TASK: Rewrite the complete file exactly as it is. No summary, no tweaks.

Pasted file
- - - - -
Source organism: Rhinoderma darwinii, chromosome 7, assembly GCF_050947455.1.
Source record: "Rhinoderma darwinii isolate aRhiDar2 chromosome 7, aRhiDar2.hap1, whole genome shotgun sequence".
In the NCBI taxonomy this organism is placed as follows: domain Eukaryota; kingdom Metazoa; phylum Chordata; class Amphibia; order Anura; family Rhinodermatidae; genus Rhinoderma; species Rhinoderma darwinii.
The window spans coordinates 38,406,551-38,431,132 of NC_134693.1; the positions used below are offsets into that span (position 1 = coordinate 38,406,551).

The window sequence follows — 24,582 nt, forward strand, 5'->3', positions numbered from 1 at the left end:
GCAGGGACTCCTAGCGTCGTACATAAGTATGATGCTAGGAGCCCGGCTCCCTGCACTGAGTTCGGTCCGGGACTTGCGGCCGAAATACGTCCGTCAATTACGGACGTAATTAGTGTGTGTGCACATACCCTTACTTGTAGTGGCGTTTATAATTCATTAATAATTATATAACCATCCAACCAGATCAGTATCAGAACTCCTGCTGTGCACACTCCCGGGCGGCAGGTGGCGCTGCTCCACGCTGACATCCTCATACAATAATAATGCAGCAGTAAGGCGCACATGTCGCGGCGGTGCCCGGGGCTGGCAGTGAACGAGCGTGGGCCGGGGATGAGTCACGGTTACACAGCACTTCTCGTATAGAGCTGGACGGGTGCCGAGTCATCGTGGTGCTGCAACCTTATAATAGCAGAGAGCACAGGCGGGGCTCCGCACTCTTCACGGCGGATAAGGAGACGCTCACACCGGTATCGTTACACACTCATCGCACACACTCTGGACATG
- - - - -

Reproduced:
Source organism: Rhinoderma darwinii, chromosome 7, assembly GCF_050947455.1.
Source record: "Rhinoderma darwinii isolate aRhiDar2 chromosome 7, aRhiDar2.hap1, whole genome shotgun sequence".
In the NCBI taxonomy this organism is placed as follows: domain Eukaryota; kingdom Metazoa; phylum Chordata; class Amphibia; order Anura; family Rhinodermatidae; genus Rhinoderma; species Rhinoderma darwinii.
The window spans coordinates 38,406,551-38,431,132 of NC_134693.1; the positions used below are offsets into that span (position 1 = coordinate 38,406,551).

The window sequence follows — 24,582 nt, forward strand, 5'->3', positions numbered from 1 at the left end:
GCAGGGACTCCTAGCGTCGTACATAAGTATGATGCTAGGAGCCCGGCTCCCTGCACTGAGTTCGGTCCGGGACTTGCGGCCGAAATACGTCCGTCAATTACGGACGTAATTAGTGTGTGTGCACATACCCTTACTTGTAGTGGCGTTTATAATTCATTAATAATTATATAACCATCCAACCAGATCAGTATCAGAACTCCTGCTGTGCACACTCCCGGGCGGCAGGTGGCGCTGCTCCACGCTGACATCCTCATACAATAATAATGCAGCAGTAAGGCGCACATGTCGCGGCGGTGCCCGGGGCTGGCAGTGAACGAGCGTGGGCCGGGGATGAGTCACGGTTACACAGCACTTCTCGTATAGAGCTGGACGGGTGCCGAGTCATCGTGGTGCTGCAACCTTATAATAGCAGAGAGCACAGGCGGGGCTCCGCACTCTTCACGGCGGATAAGGAGACGCTCACACCGGTATCGTTACACACTCATCGCACACACTCTGGACATG